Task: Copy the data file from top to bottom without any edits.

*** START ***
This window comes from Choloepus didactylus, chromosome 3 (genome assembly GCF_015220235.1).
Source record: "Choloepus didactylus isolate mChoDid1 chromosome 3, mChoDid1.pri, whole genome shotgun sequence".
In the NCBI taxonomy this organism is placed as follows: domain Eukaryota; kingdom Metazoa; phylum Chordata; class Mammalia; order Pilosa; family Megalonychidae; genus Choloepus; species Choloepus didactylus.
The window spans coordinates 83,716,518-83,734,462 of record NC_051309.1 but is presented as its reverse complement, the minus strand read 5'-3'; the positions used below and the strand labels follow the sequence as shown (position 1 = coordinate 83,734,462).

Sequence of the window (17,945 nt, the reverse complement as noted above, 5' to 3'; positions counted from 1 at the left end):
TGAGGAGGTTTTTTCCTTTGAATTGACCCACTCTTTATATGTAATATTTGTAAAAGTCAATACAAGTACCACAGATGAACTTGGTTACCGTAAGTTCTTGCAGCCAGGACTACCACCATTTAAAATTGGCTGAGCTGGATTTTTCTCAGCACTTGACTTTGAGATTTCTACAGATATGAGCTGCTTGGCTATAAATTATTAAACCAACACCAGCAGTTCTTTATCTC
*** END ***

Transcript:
This window comes from Choloepus didactylus, chromosome 3 (genome assembly GCF_015220235.1).
Source record: "Choloepus didactylus isolate mChoDid1 chromosome 3, mChoDid1.pri, whole genome shotgun sequence".
In the NCBI taxonomy this organism is placed as follows: domain Eukaryota; kingdom Metazoa; phylum Chordata; class Mammalia; order Pilosa; family Megalonychidae; genus Choloepus; species Choloepus didactylus.
The window spans coordinates 83,716,518-83,734,462 of record NC_051309.1 but is presented as its reverse complement, the minus strand read 5'-3'; the positions used below and the strand labels follow the sequence as shown (position 1 = coordinate 83,734,462).

Sequence of the window (17,945 nt, the reverse complement as noted above, 5' to 3'; positions counted from 1 at the left end):
TGAGGAGGTTTTTTCCTTTGAATTGACCCACTCTTTATATGTAATATTTGTAAAAGTCAATACAAGTACCACAGATGAACTTGGTTACCGTAAGTTCTTGCAGCCAGGACTACCACCATTTAAAATTGGCTGAGCTGGATTTTTCTCAGCACTTGACTTTGAGATTTCTACAGATATGAGCTGCTTGGCTATAAATTATTAAACCAACACCAGCAGTTCTTTATCTC